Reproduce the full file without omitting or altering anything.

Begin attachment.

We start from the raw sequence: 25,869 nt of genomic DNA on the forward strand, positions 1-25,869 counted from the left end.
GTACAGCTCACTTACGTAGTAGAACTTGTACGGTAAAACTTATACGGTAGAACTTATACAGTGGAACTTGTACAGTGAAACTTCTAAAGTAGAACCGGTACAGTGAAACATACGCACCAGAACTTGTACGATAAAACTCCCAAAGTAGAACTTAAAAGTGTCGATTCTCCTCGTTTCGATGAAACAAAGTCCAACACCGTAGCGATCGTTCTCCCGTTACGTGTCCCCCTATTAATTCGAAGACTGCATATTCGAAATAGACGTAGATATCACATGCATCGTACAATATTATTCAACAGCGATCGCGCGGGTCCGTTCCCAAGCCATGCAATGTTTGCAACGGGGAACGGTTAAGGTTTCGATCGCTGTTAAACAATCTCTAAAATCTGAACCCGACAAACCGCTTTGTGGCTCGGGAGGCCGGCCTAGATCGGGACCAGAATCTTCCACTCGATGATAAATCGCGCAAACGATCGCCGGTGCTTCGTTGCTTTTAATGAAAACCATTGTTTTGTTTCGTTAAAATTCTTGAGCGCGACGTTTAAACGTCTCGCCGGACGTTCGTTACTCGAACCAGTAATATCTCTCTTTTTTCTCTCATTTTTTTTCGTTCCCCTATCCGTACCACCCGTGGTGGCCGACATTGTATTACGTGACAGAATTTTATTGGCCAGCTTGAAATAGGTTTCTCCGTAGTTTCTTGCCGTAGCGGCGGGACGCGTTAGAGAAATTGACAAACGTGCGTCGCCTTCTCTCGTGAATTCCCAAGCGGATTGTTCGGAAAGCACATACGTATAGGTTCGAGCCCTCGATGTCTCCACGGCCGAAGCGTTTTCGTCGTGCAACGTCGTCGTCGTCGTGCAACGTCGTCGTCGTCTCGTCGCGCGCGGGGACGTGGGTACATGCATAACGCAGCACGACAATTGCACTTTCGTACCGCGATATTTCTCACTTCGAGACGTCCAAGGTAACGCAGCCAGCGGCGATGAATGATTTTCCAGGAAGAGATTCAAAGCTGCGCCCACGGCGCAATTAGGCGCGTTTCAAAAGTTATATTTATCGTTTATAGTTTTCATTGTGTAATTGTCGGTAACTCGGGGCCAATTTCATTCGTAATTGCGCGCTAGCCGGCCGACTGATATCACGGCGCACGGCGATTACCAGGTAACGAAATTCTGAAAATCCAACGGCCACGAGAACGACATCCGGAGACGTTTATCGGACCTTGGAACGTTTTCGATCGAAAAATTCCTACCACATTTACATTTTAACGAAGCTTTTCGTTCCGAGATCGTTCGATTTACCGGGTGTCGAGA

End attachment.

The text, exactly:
We start from the raw sequence: 25,869 nt of genomic DNA on the forward strand, positions 1-25,869 counted from the left end.
GTACAGCTCACTTACGTAGTAGAACTTGTACGGTAAAACTTATACGGTAGAACTTATACAGTGGAACTTGTACAGTGAAACTTCTAAAGTAGAACCGGTACAGTGAAACATACGCACCAGAACTTGTACGATAAAACTCCCAAAGTAGAACTTAAAAGTGTCGATTCTCCTCGTTTCGATGAAACAAAGTCCAACACCGTAGCGATCGTTCTCCCGTTACGTGTCCCCCTATTAATTCGAAGACTGCATATTCGAAATAGACGTAGATATCACATGCATCGTACAATATTATTCAACAGCGATCGCGCGGGTCCGTTCCCAAGCCATGCAATGTTTGCAACGGGGAACGGTTAAGGTTTCGATCGCTGTTAAACAATCTCTAAAATCTGAACCCGACAAACCGCTTTGTGGCTCGGGAGGCCGGCCTAGATCGGGACCAGAATCTTCCACTCGATGATAAATCGCGCAAACGATCGCCGGTGCTTCGTTGCTTTTAATGAAAACCATTGTTTTGTTTCGTTAAAATTCTTGAGCGCGACGTTTAAACGTCTCGCCGGACGTTCGTTACTCGAACCAGTAATATCTCTCTTTTTTCTCTCATTTTTTTTCGTTCCCCTATCCGTACCACCCGTGGTGGCCGACATTGTATTACGTGACAGAATTTTATTGGCCAGCTTGAAATAGGTTTCTCCGTAGTTTCTTGCCGTAGCGGCGGGACGCGTTAGAGAAATTGACAAACGTGCGTCGCCTTCTCTCGTGAATTCCCAAGCGGATTGTTCGGAAAGCACATACGTATAGGTTCGAGCCCTCGATGTCTCCACGGCCGAAGCGTTTTCGTCGTGCAACGTCGTCGTCGTCGTGCAACGTCGTCGTCGTCTCGTCGCGCGCGGGGACGTGGGTACATGCATAACGCAGCACGACAATTGCACTTTCGTACCGCGATATTTCTCACTTCGAGACGTCCAAGGTAACGCAGCCAGCGGCGATGAATGATTTTCCAGGAAGAGATTCAAAGCTGCGCCCACGGCGCAATTAGGCGCGTTTCAAAAGTTATATTTATCGTTTATAGTTTTCATTGTGTAATTGTCGGTAACTCGGGGCCAATTTCATTCGTAATTGCGCGCTAGCCGGCCGACTGATATCACGGCGCACGGCGATTACCAGGTAACGAAATTCTGAAAATCCAACGGCCACGAGAACGACATCCGGAGACGTTTATCGGACCTTGGAACGTTTTCGATCGAAAAATTCCTACCACATTTACATTTTAACGAAGCTTTTCGTTCCGAGATCGTTCGATTTACCGGGTGTCGAGA